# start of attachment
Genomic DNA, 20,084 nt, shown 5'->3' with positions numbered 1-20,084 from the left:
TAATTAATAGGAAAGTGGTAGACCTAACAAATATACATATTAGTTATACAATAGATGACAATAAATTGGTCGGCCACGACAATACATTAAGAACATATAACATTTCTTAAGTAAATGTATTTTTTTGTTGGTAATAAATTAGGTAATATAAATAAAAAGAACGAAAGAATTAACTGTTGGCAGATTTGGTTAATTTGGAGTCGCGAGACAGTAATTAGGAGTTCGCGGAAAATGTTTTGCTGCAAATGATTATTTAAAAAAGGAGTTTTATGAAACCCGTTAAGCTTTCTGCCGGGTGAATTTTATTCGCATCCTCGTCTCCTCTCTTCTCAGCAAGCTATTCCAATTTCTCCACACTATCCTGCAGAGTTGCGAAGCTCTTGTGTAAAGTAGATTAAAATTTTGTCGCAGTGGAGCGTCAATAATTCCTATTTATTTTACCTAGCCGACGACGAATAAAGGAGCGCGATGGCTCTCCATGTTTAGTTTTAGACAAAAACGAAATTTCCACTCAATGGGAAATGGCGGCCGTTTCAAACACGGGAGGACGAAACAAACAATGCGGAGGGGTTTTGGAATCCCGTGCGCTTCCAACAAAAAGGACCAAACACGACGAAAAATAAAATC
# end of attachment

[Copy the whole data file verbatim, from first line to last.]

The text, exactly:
Genomic DNA, 20,084 nt, shown 5'->3' with positions numbered 1-20,084 from the left:
TAATTAATAGGAAAGTGGTAGACCTAACAAATATACATATTAGTTATACAATAGATGACAATAAATTGGTCGGCCACGACAATACATTAAGAACATATAACATTTCTTAAGTAAATGTATTTTTTTGTTGGTAATAAATTAGGTAATATAAATAAAAAGAACGAAAGAATTAACTGTTGGCAGATTTGGTTAATTTGGAGTCGCGAGACAGTAATTAGGAGTTCGCGGAAAATGTTTTGCTGCAAATGATTATTTAAAAAAGGAGTTTTATGAAACCCGTTAAGCTTTCTGCCGGGTGAATTTTATTCGCATCCTCGTCTCCTCTCTTCTCAGCAAGCTATTCCAATTTCTCCACACTATCCTGCAGAGTTGCGAAGCTCTTGTGTAAAGTAGATTAAAATTTTGTCGCAGTGGAGCGTCAATAATTCCTATTTATTTTACCTAGCCGACGACGAATAAAGGAGCGCGATGGCTCTCCATGTTTAGTTTTAGACAAAAACGAAATTTCCACTCAATGGGAAATGGCGGCCGTTTCAAACACGGGAGGACGAAACAAACAATGCGGAGGGGTTTTGGAATCCCGTGCGCTTCCAACAAAAAGGACCAAACACGACGAAAAATAAAATC